By Ryan Jackson
Nevada has led the U.S. in foreclosures for more than five years straight and it has also suffered the highest loss in average housing deflation, according to an audit conducted by Housing Predictor. With Las Vegas at the center of action, Sin City has sustained 62 months as the nation’s foreclosure capital sending home values tumbling.
With the second highest Alt-A mortgage level in the nation at the height of its housing market, Nevada hit 60.2% in average housing deflation, according to CoreLogic.
Despite making a comeback in home prices over the past two months, Arizona suffered the second highest decline in home values from peak to current declines, averaging 49.8%. Florida came in a close third at 48.6% just two-tenths of a percent off.
Hard hit Michigan, which has seen its population drop by 80% in the Detroit metropolitan area in the last two decades placed fourth with 44%. The Motor City saw its fortunes improve twice since the collapse in the U.S. real estate market. Home values saw an increase during the federal home buyer tax credit and are rising in most areas of the state after declining for most of the last six years.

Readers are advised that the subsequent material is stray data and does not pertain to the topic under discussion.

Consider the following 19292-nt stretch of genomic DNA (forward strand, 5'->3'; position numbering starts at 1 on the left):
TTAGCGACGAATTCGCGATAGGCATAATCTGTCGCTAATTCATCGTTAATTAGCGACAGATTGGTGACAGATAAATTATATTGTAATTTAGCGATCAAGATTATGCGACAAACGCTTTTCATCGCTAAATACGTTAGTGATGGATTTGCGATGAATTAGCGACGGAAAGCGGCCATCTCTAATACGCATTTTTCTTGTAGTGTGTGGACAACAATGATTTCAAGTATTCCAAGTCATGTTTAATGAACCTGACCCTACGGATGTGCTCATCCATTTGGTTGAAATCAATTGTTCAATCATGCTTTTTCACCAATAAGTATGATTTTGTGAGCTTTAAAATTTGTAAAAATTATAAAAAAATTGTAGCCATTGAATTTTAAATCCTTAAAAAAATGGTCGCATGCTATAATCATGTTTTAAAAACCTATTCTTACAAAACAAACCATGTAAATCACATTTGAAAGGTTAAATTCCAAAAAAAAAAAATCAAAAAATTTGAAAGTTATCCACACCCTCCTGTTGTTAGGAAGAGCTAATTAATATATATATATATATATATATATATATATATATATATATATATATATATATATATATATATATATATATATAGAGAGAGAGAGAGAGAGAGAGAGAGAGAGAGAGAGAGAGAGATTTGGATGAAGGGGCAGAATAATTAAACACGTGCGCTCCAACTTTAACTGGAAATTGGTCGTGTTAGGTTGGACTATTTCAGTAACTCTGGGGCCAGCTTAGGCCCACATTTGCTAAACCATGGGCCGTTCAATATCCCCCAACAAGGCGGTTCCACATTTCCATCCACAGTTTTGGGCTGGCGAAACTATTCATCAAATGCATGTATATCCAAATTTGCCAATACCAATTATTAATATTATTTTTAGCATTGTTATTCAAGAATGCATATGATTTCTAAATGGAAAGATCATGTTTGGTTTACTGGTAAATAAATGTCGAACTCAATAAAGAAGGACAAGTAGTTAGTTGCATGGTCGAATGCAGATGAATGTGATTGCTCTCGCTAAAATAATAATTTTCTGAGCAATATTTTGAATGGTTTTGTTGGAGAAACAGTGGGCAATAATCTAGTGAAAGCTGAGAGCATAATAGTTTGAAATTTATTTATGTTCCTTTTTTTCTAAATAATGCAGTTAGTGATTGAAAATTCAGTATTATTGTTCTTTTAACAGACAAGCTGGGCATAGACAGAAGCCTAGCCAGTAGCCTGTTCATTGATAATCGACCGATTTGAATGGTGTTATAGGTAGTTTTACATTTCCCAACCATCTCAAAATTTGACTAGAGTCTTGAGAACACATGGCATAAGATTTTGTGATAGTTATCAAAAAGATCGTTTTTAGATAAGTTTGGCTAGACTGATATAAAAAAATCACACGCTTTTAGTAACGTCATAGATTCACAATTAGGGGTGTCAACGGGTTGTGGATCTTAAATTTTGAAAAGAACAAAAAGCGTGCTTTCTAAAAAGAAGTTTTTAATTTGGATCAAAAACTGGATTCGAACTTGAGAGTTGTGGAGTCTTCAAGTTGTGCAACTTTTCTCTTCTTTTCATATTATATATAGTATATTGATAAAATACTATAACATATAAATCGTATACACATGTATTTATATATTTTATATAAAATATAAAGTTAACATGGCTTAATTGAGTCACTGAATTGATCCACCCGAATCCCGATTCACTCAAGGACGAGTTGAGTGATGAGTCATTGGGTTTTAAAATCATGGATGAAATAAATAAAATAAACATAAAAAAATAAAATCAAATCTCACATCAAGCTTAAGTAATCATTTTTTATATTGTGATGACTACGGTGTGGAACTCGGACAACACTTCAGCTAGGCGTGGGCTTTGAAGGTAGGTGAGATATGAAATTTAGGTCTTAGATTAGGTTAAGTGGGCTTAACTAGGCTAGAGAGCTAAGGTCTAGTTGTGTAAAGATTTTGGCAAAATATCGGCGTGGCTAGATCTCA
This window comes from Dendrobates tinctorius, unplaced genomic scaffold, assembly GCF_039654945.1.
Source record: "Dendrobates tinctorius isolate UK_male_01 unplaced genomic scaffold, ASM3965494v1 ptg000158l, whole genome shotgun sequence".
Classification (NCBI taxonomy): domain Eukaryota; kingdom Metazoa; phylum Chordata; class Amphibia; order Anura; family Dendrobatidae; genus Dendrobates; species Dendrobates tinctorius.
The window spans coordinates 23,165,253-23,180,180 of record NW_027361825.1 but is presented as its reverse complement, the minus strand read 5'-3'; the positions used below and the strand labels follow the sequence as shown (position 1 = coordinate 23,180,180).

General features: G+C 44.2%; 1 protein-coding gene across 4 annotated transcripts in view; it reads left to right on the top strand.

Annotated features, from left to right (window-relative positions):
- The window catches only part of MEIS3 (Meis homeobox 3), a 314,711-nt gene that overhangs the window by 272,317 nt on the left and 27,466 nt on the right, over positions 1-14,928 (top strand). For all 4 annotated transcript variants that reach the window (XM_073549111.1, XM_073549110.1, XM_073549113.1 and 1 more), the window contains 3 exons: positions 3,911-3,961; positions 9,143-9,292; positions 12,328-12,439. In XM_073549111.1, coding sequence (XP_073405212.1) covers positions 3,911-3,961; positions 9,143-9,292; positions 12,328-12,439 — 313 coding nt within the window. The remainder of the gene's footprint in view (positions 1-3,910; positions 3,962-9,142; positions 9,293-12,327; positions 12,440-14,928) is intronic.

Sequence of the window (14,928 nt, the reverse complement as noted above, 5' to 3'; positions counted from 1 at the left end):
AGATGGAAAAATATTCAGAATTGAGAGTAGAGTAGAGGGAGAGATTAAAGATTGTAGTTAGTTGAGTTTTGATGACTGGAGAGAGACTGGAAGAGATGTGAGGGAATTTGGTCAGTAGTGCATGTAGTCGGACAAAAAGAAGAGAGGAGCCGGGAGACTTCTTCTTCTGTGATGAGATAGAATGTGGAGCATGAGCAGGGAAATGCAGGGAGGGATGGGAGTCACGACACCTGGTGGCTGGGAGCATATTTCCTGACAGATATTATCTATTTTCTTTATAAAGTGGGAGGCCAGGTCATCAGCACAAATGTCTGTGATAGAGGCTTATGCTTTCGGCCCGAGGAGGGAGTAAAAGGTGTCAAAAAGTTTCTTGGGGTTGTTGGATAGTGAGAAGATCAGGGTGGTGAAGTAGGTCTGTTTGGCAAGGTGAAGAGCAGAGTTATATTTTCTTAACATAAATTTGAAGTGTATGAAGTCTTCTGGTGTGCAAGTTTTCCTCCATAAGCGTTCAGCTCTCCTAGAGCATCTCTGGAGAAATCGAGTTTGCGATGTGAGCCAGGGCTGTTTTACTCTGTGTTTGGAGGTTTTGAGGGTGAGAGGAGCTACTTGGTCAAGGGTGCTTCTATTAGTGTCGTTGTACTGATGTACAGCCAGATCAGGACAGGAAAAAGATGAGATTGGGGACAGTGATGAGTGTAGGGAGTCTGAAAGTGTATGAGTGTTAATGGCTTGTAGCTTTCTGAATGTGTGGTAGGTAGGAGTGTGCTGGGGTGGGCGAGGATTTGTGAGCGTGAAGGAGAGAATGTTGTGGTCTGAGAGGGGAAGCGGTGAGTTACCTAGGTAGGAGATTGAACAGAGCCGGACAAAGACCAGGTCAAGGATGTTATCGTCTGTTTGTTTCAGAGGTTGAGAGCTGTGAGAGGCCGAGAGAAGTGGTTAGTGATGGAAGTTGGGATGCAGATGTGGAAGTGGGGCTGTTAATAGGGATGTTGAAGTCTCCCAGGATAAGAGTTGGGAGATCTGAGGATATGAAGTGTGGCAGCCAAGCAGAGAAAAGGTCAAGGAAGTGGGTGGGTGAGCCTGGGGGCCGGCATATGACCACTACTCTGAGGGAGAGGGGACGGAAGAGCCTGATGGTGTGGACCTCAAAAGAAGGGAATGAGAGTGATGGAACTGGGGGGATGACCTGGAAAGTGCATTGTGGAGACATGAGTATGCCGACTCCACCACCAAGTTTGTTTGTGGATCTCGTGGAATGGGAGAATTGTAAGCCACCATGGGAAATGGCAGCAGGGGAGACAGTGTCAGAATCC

California sustained the fifth highest level of housing deflation averaging 43.7%.
The drop in home values has been devastating for the U.S. economy and homeowners, many of whom are wondering whether prices will ever rise to historic high levels reached during the housing bubble again.
Fewer homes priced as bank REOs and a back log inventory of Freddie Mac and Fannie Mae homes that have not yet been listed by real estate agents for sale are slowing foreclosure sales.
“The continued strength of sales activity and tightening inventories in many markets are early and hopeful signs that prices will continue to stabilize and improve in the coming months,” said CoreLogic CEO Anand Nallathambi. “In fact, non-distressed home sale prices, which represent two-thirds of all sales, have appreciated by just over 1.0% since the beginning of the year.”